27th November 2020
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Diplomatic missions condemn violence against aid workers

Author: Koang Pal Chang | Published: Wednesday, November 11, 2020

Humanitarian aid workers inspecting food supply donated by USAID in South Sudan | File photo

More than 10 heads of mission of international countries have condemned the killing of the aid workers.

They include the European Union Delegation, the Heads of Mission of Netherlands, the United Kingdom, Germany, France, and Sweden.

Others are Norway, the United States, Switzerland, Canada, and Ireland.

The heads of mission of the Netherlands, the United Kingdom, Germany, France, Sweden,  and the EU express deep concern regarding the recurring reports of violence against humanitarian aid workers.

In a statement, the Heads of Mission said they are deeply saddened by the developments in Pibor and Pigi County.

Late last month, at least two aid workers were killed and one was badly injured.

“We are deeply saddened by the developments in Pibor and Canal/Pigi County where, again, humanitarian aid workers were attacked,” partly reads the statement.

“On October 29 and October 30, employees of the humanitarian organizations Plan International and Nile Hope were attacked while delivering vital nutrition services to citizens of South Sudan. One person was gravely injured and two were killed.”

“We strongly condemn these attacks, which continue to make South Sudan one of the most dangerous places in the world for humanitarians.”

At present, 7.5 million South Sudanese people need humanitarian assistance.

The diplomatic missions stated that the humanitarian workers play a key role in delivering lifesaving aid to people affected by acute food insecurity, flooding and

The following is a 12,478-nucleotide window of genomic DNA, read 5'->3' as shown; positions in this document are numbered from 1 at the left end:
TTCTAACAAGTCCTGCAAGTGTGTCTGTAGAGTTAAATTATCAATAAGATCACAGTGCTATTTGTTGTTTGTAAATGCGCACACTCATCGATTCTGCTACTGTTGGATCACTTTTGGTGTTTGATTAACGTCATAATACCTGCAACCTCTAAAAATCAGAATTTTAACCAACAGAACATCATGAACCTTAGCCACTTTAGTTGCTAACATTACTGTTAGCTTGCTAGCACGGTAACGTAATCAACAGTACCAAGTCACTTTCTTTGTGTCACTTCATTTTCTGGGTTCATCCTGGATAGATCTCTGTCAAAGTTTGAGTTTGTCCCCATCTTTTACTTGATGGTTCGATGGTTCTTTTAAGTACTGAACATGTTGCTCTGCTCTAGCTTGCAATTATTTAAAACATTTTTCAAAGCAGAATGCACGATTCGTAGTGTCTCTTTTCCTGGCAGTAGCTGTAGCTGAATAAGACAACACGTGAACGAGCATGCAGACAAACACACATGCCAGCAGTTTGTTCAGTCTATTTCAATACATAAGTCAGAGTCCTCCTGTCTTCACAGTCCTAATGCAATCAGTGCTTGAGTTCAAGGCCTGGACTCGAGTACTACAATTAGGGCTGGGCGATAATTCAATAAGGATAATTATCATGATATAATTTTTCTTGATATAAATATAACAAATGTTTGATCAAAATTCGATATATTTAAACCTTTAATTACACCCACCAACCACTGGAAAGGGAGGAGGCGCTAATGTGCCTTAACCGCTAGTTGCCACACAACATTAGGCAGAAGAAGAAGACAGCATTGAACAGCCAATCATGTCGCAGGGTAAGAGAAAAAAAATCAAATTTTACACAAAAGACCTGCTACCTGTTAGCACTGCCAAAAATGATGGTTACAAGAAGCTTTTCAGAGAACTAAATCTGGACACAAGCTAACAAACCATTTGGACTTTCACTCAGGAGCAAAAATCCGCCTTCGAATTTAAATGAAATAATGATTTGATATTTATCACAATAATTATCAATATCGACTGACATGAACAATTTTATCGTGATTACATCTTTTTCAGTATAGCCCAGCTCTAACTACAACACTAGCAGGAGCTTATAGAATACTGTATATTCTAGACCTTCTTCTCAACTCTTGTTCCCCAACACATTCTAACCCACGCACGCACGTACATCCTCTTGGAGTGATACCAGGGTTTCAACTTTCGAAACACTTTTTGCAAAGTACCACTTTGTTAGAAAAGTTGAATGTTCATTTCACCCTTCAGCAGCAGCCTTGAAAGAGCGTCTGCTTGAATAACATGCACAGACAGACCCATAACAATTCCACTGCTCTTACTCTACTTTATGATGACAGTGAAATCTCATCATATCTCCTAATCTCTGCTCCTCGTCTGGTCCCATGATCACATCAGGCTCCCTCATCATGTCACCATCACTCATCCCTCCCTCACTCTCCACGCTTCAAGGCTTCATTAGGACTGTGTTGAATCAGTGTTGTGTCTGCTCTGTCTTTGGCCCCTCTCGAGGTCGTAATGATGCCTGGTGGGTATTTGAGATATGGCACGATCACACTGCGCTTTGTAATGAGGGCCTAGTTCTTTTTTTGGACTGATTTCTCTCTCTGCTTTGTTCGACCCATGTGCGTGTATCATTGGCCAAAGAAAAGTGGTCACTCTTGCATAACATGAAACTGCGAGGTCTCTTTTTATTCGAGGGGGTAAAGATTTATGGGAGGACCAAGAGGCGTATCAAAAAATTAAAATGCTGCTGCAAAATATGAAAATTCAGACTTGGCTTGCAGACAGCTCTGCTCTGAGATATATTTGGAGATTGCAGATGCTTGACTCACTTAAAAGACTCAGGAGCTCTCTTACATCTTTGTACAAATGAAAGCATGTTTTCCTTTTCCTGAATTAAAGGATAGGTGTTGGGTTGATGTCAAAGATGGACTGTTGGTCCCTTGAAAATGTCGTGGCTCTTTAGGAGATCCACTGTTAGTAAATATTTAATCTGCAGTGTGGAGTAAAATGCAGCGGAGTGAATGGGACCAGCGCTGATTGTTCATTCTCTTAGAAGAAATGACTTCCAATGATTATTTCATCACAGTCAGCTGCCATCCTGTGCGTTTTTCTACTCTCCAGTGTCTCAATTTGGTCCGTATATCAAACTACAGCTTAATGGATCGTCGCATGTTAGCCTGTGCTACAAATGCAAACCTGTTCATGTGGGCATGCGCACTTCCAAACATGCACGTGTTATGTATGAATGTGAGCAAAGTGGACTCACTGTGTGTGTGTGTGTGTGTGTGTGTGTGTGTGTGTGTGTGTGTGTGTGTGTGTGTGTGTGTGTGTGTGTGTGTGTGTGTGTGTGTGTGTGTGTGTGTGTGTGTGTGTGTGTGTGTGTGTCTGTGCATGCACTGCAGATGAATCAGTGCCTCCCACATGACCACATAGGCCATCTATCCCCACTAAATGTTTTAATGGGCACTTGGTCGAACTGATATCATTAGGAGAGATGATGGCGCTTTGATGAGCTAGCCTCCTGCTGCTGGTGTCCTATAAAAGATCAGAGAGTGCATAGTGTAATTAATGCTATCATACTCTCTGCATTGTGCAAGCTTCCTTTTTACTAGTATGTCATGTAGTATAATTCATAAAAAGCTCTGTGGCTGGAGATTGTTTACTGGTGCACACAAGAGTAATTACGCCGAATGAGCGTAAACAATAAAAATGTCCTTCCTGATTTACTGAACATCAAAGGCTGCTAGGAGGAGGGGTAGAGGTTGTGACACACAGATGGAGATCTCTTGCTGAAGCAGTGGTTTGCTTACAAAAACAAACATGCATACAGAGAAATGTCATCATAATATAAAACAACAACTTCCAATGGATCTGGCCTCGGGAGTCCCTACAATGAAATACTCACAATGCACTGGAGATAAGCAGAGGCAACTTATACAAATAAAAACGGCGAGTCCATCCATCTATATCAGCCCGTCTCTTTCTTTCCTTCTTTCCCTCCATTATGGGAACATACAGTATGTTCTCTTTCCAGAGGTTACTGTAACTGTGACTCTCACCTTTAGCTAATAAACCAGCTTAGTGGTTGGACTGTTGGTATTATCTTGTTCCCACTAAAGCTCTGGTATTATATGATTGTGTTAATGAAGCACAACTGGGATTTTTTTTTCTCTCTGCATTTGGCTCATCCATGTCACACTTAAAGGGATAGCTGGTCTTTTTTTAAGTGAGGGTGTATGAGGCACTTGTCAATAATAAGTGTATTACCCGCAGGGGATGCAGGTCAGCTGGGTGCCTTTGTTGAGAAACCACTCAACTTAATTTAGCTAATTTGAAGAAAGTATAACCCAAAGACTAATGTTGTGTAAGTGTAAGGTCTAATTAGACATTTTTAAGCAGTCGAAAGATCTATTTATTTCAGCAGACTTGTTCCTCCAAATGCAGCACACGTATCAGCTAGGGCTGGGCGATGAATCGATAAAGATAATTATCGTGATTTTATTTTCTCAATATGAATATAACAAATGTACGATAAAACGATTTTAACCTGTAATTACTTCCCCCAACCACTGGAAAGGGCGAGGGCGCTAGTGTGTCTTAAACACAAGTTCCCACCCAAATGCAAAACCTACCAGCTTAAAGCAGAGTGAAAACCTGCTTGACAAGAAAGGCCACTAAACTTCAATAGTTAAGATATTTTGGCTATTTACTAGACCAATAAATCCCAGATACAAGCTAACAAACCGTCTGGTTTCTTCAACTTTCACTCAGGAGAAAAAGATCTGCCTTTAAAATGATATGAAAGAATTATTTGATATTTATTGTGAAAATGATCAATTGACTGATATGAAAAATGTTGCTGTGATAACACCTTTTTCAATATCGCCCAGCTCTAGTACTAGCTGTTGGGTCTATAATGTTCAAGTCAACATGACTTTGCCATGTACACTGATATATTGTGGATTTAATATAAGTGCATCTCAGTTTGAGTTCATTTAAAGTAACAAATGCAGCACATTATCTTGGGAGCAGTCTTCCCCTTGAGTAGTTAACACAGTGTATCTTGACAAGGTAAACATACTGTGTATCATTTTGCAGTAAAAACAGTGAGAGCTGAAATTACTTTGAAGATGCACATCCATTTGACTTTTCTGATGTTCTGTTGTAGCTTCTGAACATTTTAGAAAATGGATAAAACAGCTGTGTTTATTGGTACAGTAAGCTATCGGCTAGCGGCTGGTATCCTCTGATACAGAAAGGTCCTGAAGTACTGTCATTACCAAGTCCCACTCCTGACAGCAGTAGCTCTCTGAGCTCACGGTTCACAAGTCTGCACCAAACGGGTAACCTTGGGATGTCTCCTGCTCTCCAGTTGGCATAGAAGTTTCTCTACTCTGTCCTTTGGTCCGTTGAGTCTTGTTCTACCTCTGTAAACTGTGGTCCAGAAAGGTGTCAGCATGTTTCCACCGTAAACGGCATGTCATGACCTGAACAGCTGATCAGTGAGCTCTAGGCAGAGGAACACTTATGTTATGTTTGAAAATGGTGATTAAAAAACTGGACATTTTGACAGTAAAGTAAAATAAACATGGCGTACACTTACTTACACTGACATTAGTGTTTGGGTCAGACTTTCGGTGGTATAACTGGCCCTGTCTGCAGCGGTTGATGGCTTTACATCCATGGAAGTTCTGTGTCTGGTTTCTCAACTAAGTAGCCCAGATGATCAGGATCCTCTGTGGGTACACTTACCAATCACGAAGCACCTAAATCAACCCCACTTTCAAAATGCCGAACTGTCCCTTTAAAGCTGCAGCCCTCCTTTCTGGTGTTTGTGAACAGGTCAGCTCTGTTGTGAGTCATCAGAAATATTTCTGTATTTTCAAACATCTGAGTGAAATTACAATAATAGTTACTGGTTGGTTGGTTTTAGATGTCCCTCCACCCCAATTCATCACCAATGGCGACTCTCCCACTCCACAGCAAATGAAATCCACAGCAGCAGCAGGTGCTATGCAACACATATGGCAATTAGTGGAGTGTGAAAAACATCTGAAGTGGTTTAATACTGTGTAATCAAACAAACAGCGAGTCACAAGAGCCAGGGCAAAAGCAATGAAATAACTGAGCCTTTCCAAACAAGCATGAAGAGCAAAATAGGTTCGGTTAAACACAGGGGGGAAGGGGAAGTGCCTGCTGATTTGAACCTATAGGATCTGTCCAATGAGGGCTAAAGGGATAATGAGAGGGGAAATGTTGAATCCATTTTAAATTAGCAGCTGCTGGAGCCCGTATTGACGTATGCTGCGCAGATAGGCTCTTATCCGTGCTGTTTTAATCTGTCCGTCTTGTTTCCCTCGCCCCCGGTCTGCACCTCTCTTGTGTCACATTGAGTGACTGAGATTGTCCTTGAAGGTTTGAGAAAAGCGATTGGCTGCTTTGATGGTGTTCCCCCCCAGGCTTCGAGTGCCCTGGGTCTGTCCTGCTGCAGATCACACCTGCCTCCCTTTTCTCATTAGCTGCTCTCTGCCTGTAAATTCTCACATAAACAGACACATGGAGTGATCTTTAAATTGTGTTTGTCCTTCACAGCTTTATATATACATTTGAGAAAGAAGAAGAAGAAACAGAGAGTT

local conflicts.

The statement says the humanitarian aid workers works in challenging circumstances to provide critical support to the most vulnerable and hard-to-reach communities in the country.

The heads of mission said if humanitarian organizations cannot guarantee the safety of their staff, lifesaving programs need to be suspended.

They said attacks against humanitarian workers are a violation of the Cessation of Hostilities Agreement as well as of international humanitarian law. Such attacks also contravene the UN Security Council Resolution 2417 (2018) on Conflict and Hunger.

“We are committed to work together with the Government of South Sudan at all levels to ensure the safety and security of humanitarian workers,” said the statement.

They called for an end to the violence against humanitarian actors must stop and perpetrators must be held accountable for their crimes.

The heads of mission said the aid workers should never be a target.

“Humanitarian aid workers need to be able to deliver services without interference and fear of
violence. They should never be a target,” the statement concluded.

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